Help! I’m trapped in a Cell!
Hello and Welcome to April’s edition of Nontheist-Nexus’ Science News Thingy. This week we are continuing our odyssey through the body that we began last month in ‘the Soggy Recesses of the Brain.’
The body is an amazing and complicated thing. Science teaches us that it was evolved over billions of years, largely due to copying errors and inadvertent duplication and omission in our genetic code. Surprises abound as scientists delve into its workings, and physicians try to fix its shortcomings.
I meant to write about the body in general, but I found that I had so much information on just cells time, that I made the whole feature about cell news.
The cell is where all the action starts in the body, all those little tiny bags of molecular machinery. Techniques to manipulate our bodies on the cellular level have been hitting the headlines with increasing frequency. Here are a few examples:
RNA shut off:
RNA is a complex molecule that serves as a template for protein formation. It gets copied directly from the DNA, then is released to the cell at large to produce proteins, and as such, manage the cell’s workings. Scientists working for a major European drug company have learned how to suppress certain types of RNA. This discovery has implications for fighting cancer, high cholesterol, and a host of other cellular problems.
In another cancer-related discovery, scientists studying tumors have found that tumors use one of the same tools to resist cancer treatment that healthy cells use to fight disease; Autophagy, which is a form of controlled cell death, whereby unhealthy cells die, leaving room for healthy cells to reproduce. This goes a long way to explaining the resilience of cancer cells to treatment.
In another disease-and-the-cell article, scientists have discovered how invasive bacteria, the dreaded Staph Aureus, uses chemicals to protect itself from the immune system’s antibodies. Apparently, they secrete Lactic Acid, which, by the way, also causes muscle soreness, but in this case has the effect of neutralizing Nitric Oxide, a common antibody. Bonus; the lead researcher has the best name I’ve encountered so far in this series.
The well known Botulin bacterium does not invade the body directly, however, it produces a deadly neurotoxin, known popularly as botox, which is considered to be one of the deadliest poisons there is, and which people voluntarily inject into their faces to make themselves look younger. Scientists have now learned exactly how the botox affects individual neurons; it attaches to a particular protein, which is then admitted into the cell. Then the toxin blocks the exchange of signals between neurons, possibly leading to paralysis and death.
Now that we have read these alarming articles about hostile bacterial invaders, let us focus on some beneficial bacteria. The body is host to many bacteria that do us no harm, and in many cases help us in a symbiotic way. It is estimated that there are many times more friendly bacterial cells in the human body than there are human body cells.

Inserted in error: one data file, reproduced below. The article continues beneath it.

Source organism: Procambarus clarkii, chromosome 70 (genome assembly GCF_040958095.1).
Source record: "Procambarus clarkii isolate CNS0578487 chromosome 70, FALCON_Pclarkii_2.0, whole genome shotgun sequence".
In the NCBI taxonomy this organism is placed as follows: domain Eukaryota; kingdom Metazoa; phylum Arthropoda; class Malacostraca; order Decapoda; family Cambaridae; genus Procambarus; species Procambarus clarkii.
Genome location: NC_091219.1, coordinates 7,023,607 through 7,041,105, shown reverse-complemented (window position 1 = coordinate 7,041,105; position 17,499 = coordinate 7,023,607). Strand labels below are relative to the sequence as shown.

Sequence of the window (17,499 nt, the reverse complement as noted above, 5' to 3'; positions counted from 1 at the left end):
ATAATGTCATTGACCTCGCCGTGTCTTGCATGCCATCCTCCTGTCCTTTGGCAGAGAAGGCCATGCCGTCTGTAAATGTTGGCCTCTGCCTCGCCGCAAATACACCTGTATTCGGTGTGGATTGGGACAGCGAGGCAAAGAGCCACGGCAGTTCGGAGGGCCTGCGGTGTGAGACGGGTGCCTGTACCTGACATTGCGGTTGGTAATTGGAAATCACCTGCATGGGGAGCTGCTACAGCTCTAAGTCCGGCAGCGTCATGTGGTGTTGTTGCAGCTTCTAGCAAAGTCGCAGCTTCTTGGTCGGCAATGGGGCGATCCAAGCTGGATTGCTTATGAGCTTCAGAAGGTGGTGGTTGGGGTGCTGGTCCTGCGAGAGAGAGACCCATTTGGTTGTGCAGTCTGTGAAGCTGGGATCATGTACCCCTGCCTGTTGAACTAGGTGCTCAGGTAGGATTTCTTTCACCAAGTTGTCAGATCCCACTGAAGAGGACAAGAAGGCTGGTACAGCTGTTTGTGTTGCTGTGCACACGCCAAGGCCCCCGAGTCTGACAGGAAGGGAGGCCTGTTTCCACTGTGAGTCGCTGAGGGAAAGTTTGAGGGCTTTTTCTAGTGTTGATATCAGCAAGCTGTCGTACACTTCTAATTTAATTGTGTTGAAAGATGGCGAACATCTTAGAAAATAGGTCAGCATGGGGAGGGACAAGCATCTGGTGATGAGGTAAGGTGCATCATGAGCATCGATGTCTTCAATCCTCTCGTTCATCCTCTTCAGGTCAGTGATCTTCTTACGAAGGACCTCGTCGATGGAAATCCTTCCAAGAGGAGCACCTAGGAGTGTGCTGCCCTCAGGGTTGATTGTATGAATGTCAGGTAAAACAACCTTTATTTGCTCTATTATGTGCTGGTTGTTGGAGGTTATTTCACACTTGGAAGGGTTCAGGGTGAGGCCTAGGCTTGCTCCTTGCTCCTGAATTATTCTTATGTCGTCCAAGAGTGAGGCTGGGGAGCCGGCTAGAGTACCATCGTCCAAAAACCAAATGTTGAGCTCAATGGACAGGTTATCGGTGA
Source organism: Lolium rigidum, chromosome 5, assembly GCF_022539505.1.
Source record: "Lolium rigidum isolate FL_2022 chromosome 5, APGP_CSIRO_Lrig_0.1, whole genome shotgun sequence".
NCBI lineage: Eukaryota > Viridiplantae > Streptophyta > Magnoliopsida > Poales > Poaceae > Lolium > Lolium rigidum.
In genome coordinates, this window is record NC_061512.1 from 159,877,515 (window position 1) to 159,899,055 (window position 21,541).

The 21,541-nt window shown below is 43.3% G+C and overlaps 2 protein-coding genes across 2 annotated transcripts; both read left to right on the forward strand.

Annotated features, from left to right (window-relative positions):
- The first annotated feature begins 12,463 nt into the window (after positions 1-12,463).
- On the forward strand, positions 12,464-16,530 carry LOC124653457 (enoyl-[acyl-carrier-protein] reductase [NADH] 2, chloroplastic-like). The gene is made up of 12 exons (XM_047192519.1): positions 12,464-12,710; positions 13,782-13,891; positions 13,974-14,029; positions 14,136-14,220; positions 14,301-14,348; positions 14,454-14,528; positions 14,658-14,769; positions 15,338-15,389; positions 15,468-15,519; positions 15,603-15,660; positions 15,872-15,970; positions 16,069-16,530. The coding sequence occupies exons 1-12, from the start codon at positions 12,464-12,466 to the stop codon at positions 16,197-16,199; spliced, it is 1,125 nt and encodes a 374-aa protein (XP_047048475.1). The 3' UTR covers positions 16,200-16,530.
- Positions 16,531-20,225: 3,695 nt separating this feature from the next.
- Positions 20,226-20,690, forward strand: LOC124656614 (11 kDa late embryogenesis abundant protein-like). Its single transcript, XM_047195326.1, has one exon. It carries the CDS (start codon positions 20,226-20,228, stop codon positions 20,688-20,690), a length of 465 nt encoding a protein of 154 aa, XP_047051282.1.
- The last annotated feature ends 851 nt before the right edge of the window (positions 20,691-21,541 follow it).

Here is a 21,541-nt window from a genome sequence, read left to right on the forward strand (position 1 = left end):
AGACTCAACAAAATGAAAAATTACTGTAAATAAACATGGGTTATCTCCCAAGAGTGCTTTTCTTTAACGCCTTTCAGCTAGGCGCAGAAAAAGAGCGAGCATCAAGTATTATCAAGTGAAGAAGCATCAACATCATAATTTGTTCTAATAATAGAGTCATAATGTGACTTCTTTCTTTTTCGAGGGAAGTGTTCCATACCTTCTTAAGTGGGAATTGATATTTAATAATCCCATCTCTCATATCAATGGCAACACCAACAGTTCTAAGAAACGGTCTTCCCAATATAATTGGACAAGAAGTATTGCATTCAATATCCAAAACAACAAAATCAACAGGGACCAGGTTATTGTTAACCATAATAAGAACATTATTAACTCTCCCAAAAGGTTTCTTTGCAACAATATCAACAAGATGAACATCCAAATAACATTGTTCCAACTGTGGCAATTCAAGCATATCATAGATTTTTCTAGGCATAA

Anyway, these bacteria are used to treat diseases, because they produce chemicals that help the body in a host of ways; bacteria in our intestines help us digest cellulose, for example. The exact interaction between body and bacterium is not fully understood. In this study, scientists have experimented with different kinds of bacteria that produce chemicals called ‘cytokines,’ in an attempt to increase the yield. The experiment was not successful, but shed light on how such bacterial systems function.
Human vision relies on light sensitive neurons in the Retina, which is found on the back inside of the eyeball. Damage to the retina can cause blindness. However, scientists have discovered a chemical that can trigger the regeneration of retinal cells. It induces certain cells within the eye to become stem cell-like ‘progenitor cells’ which can then develop into retinal cells. They hope that this will lead to new, non-invasive treatments to cure certain kinds of blindness.
Speaking of stem cells, there was a study into the disease resistive properties of the various stem cell lines in existence. As you may know, President Bush issued a moratorium on the creation of new stem cell lines in the USA early into his first term. Such lines as there are vary widely in quality, as is alluded to in this article.
And finally, more stem cell hope for those with Parkinson’s Disease. Patients who had stem cells introduced into portions of their brains showed a significant improvement in as little as 1 week after implantation.
Particularly fascinating are the methods of introducing the stem cells; one way is to use a very long tube inserted in an artery in the groin, guided by remote control up the various arteries until it reaches the brain. Then stem cells are fed into the appropriate capillaries that supply the affected parts of the brain.
That’s all for this month. Wait until next month for more body news!